The authors investigated MS in adolescents in British Columbia before and after a HBV program was initiated. They found no differences in the incidence of MS for students 11-12 years of age.

Human papillomavirus (HPV) vaccine and multiple sclerosis/central demyelinating disease

Mouchet J, Salvo F, Raschi E, et al. Human papillomavirus vaccine and demyelinating diseases—a systematic review and meta-analysis. Pharmacol Res 2018;132:108-118.
The authors conducted a systematic review of all published literature through May 2017 to assess the risk of developing demyelination after HPV immunization. They found no significant association between HPV vaccination and central demyelination, multiple sclerosis, or optic neuritis.

Mailand MT and JL Frederiksen. Vaccines and multiple sclerosis: a systematic review. J Neurol 2017; 264:1035-1050.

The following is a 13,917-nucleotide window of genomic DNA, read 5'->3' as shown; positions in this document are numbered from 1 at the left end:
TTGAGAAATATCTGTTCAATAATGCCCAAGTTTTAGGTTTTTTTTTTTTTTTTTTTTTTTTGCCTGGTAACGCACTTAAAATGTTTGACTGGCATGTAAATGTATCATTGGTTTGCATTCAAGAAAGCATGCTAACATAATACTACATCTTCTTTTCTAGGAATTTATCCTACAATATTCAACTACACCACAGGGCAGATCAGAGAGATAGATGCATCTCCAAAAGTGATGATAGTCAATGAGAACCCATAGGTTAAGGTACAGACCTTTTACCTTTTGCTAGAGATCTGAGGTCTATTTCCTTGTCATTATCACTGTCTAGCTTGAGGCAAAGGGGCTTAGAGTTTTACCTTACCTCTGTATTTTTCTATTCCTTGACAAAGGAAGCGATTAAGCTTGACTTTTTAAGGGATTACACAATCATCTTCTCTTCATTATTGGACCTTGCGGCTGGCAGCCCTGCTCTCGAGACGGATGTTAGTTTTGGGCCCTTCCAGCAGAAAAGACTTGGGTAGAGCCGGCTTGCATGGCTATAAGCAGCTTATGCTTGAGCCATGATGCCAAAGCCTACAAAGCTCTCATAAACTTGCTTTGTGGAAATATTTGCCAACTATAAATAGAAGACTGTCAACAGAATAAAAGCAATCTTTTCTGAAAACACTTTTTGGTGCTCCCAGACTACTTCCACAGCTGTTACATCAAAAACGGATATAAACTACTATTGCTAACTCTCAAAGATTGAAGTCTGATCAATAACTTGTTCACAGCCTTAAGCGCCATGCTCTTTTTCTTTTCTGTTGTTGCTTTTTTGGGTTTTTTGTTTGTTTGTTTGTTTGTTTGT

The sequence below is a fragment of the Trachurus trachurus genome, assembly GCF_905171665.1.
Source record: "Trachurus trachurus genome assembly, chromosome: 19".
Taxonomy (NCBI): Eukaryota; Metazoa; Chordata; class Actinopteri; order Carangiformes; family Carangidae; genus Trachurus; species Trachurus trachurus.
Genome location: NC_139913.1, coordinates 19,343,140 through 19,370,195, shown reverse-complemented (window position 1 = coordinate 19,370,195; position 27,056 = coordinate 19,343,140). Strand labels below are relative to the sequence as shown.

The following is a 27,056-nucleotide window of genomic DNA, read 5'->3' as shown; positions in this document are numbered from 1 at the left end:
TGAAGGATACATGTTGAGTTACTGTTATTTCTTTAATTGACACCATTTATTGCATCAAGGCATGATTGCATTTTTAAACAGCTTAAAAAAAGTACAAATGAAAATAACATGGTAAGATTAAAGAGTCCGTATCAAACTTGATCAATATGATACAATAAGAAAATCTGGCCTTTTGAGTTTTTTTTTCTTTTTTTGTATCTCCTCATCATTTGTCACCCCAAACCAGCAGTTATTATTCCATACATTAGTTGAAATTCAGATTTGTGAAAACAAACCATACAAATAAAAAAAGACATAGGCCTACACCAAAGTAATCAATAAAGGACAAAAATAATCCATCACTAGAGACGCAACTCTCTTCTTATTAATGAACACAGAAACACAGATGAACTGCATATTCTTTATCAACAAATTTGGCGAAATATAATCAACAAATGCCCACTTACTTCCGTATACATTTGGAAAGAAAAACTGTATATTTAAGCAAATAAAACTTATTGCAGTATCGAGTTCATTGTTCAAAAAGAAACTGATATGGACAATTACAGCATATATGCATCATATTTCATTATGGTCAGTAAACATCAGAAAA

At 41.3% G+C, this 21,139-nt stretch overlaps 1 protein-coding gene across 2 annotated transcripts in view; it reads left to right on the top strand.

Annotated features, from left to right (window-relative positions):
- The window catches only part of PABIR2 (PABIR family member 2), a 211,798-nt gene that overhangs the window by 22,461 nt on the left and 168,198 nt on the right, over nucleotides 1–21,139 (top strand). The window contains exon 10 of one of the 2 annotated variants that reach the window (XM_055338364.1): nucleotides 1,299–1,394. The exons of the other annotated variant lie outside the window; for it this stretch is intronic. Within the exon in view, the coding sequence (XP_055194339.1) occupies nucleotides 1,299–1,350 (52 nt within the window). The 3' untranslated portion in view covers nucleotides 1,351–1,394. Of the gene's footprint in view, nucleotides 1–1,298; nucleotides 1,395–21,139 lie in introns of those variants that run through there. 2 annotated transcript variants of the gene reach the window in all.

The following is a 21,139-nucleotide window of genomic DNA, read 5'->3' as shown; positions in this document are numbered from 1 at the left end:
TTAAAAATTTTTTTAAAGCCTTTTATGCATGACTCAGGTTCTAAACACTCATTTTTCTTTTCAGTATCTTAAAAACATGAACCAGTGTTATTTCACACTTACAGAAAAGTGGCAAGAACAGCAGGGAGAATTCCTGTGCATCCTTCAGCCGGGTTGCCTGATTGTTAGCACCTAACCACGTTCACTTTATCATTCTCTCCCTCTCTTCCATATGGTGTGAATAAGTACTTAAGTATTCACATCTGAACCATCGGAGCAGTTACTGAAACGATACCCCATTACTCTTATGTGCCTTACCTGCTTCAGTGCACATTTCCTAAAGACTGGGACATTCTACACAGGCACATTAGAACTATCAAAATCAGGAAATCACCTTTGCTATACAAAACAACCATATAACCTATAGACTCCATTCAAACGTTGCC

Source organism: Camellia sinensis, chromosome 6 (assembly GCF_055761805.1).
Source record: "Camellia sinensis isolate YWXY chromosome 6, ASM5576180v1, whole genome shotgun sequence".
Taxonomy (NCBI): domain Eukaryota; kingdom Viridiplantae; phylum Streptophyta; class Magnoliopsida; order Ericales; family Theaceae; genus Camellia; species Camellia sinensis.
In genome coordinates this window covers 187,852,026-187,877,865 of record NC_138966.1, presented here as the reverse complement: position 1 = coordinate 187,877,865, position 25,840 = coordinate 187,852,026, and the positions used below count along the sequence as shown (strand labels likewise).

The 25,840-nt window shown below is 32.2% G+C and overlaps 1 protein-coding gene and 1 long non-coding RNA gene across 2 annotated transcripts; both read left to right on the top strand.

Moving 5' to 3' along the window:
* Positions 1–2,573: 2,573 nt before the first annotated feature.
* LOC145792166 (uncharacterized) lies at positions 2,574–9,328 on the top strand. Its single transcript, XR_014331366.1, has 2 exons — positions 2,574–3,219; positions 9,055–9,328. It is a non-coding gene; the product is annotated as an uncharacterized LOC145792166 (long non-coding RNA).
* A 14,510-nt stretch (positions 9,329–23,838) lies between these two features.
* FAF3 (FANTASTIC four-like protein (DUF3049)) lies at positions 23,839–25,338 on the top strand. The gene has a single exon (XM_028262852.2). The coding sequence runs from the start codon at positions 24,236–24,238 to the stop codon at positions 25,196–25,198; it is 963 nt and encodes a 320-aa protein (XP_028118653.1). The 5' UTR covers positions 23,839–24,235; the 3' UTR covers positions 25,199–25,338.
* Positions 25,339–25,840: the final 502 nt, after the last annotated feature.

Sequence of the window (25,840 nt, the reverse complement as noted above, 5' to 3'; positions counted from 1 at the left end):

The authors reviewed the medical literature regarding the role of vaccines in the development of multiple sclerosis (MS) or MS relapse. They found no change in the risk of developing MS after vaccination against HBV, HPV, seasonal influenza, MMR, variola, tetanus, BCG, polio or diphtheria. No change in the risk of relapse was found following influenza vaccination.

Grimaldi-Bensouda L, Rossignol M, Kone-Paut I, et al. Risk of autoimmune diseases and human papilloma virus (HPV) vaccines: six years of case-referent surveillance. J Autoimmun 2017; 19:84-90.
The authors assessed the risk of autoimmune diseases associated with HPV vaccination of females 11-25 years of age over a 6 ½--year period. They found no association between HPV vaccination and central demyelination, multiple sclerosis, connective tissue disease, Guillain-Barré syndrome, type 1 diabetes, autoimmune thyroiditis, and idiopathic thrombocytopenic purpura.